This adventure shows a very different side of Battlelords. In this adventure, the Player Characters are part of an Alliance inspection team. It’s their job to visit Alliance colonies and ensure that all is well and provide aid where needed. On this particular visit, the colonists are not too happy to see the inspectors, which sometimes happens. Their reasoning for resistance is the main focus of the adventure, which leads to an investigation-style adventure. Obviously, once the nature of the resistance is discovered, plenty of action is likely to occur. The question that remains is will it lead to a Charlie Foxtrot? Expect a lot of roleplaying opportunities and investigation in this adventure.
Hold the Line
In this adventure, we have a traditional-style military engagement that is indicative of Battlelords. The Player Characters are soldiers in the Alliance army and are currently deployed to a hot zone. Their orders are to hold the line in order to allow civilians and other personnel to evacuate the city. Arachnid forces are barrelling down and will be upon the city soon. The Player Character receives new orders to accompany two special agents, the Alliance’s version of the CIA, and follow their orders. The team is ordered to retreat further into the city to a hospital where they must follow their new commanders’ orders, who have their own agendas other than saving those around them. As the approaching Arachnid forces get closer, the ability to follow orders and protect innocents trying to escape via the shuttle lifts steady increases creating the possibility of a Charlie Foxtrot and serious moral decisions. Expect a lot of action in this one. Out of all the adventure, this one has the most combat and maybe the most complicated to run for an inexperienced gamemaster due to the sheer number of moving parts to keep track of. If you’re looking for a combat-oriented adventure, this one provides.
This adventure surprised me the most because it ties in with the first adventure in this book, “Last Resort.” Reading any further may spoil the first adventure, so if you a player or plan to play in this adventure, skip this section so as not to spoil the surprise. “Pirate Raid” is a prequel to “Last Resort,”—taking place just before the events in that adventure. The player characters are part of a pirate crew that is conducting a raid on the pleasure station. The Player Characters are an advanced boarding party sent to take control of the station and signal the mothership when completed so the main boarding party can dock. But as with the theme of the book, nothing goes as planned. I’m not going to say anything else about this adventure other than this really caught me by surprise, in a good way. There is plenty of action, humor, and horror within. This, along with “Last Resort,” makes for an exciting and highly entertaining adventure that your players will talk about for ages.
After reading through the Battlelords’ rulebook, I didn’t think I would ever run a Battlelords game—believing it too complex for my tastes. Though after reading through Charlie Foxtrot, I am rethinking that decision. A lot of thought and care is present in Charlie Foxtrot to entice a fencesitter like me to give Battlelords a try. The authors have gone to great lengths to make Battlelords more approachable through their GM Notes and other game aids. The book quells a good amount of my hesitations with Battlelords’ heavy ruleset and adventure plots excite me.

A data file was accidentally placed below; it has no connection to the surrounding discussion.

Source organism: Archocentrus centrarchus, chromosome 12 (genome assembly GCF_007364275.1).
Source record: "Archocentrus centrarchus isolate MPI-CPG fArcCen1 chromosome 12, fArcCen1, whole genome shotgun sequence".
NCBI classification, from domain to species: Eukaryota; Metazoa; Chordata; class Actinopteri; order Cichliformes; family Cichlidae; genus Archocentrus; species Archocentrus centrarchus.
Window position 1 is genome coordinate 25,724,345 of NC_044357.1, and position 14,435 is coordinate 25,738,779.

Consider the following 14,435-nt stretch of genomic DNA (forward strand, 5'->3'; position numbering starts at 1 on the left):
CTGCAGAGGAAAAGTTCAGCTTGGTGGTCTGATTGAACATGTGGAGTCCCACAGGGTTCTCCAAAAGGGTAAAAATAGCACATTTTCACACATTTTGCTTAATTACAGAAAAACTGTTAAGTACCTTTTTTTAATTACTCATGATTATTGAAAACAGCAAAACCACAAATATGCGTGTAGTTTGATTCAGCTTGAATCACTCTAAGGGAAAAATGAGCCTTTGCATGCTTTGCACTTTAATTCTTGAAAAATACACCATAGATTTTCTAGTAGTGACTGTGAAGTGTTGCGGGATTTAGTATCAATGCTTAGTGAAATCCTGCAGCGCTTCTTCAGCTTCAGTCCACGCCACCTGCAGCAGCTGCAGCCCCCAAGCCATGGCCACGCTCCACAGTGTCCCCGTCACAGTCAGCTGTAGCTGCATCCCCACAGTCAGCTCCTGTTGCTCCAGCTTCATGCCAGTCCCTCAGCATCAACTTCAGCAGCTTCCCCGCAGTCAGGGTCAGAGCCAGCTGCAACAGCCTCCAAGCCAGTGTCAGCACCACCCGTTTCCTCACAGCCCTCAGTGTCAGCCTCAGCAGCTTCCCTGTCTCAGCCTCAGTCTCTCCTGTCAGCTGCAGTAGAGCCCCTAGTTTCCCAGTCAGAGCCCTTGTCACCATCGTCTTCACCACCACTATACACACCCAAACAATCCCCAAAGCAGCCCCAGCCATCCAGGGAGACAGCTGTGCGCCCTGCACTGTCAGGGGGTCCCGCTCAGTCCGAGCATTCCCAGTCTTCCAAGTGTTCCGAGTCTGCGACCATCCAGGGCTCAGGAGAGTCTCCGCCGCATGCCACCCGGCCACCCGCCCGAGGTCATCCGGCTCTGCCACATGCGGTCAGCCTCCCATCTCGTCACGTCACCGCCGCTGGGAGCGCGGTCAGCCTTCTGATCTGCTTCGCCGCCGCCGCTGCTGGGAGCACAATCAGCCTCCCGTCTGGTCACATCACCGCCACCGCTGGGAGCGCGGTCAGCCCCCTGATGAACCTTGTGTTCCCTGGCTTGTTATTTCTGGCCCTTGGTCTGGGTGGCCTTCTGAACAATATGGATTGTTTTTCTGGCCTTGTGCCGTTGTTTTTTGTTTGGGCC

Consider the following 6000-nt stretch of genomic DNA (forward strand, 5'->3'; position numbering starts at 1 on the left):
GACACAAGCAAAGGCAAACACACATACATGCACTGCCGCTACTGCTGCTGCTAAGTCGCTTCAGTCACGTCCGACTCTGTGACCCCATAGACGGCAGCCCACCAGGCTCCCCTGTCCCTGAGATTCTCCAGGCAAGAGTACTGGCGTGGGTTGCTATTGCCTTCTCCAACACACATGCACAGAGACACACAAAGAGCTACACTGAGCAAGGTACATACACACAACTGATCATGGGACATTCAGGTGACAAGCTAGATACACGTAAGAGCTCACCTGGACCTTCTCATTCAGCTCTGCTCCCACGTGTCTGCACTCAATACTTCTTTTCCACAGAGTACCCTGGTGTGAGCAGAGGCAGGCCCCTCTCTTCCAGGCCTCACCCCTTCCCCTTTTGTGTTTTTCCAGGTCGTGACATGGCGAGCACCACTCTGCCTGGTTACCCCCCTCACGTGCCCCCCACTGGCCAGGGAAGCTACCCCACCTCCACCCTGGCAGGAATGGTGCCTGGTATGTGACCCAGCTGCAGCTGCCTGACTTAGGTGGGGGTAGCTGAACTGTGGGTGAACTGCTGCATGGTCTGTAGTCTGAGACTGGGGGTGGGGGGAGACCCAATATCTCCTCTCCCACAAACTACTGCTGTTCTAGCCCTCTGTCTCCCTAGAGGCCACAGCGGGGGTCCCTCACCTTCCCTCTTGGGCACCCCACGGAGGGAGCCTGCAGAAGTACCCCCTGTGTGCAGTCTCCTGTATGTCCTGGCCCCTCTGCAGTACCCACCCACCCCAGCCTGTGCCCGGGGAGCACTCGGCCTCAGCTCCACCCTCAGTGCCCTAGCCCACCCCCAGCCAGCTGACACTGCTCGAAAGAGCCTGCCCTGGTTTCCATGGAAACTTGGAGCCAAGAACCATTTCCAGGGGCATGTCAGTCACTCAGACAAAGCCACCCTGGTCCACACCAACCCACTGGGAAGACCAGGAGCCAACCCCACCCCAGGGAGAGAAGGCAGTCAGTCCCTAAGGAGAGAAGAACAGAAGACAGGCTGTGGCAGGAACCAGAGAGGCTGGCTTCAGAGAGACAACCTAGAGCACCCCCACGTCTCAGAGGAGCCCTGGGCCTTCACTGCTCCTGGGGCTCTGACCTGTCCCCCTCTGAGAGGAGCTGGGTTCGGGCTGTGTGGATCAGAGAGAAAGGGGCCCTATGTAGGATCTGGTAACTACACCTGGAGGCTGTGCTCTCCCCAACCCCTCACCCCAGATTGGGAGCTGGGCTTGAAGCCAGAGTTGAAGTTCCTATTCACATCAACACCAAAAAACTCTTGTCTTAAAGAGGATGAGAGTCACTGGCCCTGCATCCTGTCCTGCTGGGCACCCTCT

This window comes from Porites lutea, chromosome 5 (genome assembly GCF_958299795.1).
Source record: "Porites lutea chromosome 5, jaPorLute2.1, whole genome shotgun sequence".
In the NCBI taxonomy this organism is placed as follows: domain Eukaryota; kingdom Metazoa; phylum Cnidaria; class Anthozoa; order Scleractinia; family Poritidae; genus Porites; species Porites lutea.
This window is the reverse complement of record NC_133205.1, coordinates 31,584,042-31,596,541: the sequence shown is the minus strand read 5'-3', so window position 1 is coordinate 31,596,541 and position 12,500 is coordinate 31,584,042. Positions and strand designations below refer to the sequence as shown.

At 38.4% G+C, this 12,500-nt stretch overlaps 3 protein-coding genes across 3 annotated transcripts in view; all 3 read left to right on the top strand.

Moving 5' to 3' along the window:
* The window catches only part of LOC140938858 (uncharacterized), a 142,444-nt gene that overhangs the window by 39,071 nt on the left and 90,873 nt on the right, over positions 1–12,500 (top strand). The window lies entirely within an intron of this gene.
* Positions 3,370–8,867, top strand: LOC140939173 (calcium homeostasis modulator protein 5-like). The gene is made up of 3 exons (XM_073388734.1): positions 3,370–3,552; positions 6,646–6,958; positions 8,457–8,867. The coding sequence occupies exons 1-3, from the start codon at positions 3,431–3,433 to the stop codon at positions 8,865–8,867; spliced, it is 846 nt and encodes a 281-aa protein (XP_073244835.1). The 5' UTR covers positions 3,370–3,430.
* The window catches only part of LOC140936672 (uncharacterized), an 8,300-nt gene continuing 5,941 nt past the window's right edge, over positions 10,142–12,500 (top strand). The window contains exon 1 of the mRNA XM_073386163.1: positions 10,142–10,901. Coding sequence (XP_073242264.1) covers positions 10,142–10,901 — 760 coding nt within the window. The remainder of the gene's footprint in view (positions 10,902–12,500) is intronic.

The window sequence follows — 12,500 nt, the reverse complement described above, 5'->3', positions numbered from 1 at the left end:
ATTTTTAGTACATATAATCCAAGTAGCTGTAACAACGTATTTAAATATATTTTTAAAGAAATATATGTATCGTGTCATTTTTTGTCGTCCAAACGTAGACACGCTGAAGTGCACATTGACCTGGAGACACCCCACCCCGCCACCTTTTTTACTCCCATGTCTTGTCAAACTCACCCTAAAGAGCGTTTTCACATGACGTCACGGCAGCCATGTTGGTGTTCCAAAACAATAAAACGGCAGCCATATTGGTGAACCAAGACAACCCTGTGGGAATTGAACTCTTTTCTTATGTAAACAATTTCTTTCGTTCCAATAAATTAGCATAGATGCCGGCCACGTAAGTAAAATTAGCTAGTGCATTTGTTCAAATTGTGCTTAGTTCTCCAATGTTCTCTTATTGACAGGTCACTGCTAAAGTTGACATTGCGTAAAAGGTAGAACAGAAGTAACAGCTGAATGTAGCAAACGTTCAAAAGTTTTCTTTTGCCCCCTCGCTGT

For this review, 23rd Century Productions provided a PDF of the book because the physical book is currently being printed. The PDF was a little cumbersome to read on my 8″ tablet—publication uses letter-sized pages. Though in spite of this minor restriction, I found the publication easy to read and its organization easy to follow. It follows the same stylings as the main rulebook, which makes for a nice companion piece. I did note some editorial errors as I read through. Nothing that would prevent its use or deem it unintelligible. 23rd Century Productions did update the PDF as I was reading, so hopefully, the errors I encounter have been corrected.
There was one glaring issue I did have with the publication. The book has fictional stories set in the Battlelords universe to inspire Gamemasters in addition to the adventures and sector information. The stories themselves were not my issues, but their layout on the page is less than stellar. As a long-time graphic designer, I often overlook errors in RPG publications when unless it becomes an issue. In this instance, It’s an issue. The stories are presented in a single column across an 8.5″ x 11″ page on a black background with white type. The inherent problem comes with what is called in the industry the pica line. The pica line here refers to the width of the column. The pica line used here spans the majority of the page, creating a very long line of text. Most pica lines contain anywhere between 8 and 12 words in a column. When you start to exceed that number, the reader’s eye starts to tire, and the reader can lose focus. A pica line that is too long also causes a reader’s eye to lose one’s place in the text when returning to the next line. Top that off with white type on a black background can be problematic if the type isn’t bold enough, as it is here, which can lead to legibility issues. Adopting a shorter pica line would have made reading the stories easier and more enjoyable.
Putting my minor qualms aside, I think 23rd Century Productions has done a tremendous job with Charlie Foxtrot. The adventures are ready to use with little lifting by the Gamemaster. The extra thought into aiding new Gamemasters is apparent. Charlie Foxtrot fits seamlessly with the rulebook in form and function. The variety of adventures and characters’ level of experience gives a great overview of what Battlelords has to offer. It is a testament to 23rd Century Productions’ achievement to get me to waver in running Battlelords. Overall I think Charlie Foxtrot: Adventure Compendium is the perfect companion piece to Battlelords of the Twenty-Third Century™ seventh edition. If you own one, you need to own the other. Otherwise, it may lead to a Charlie Foxtrot.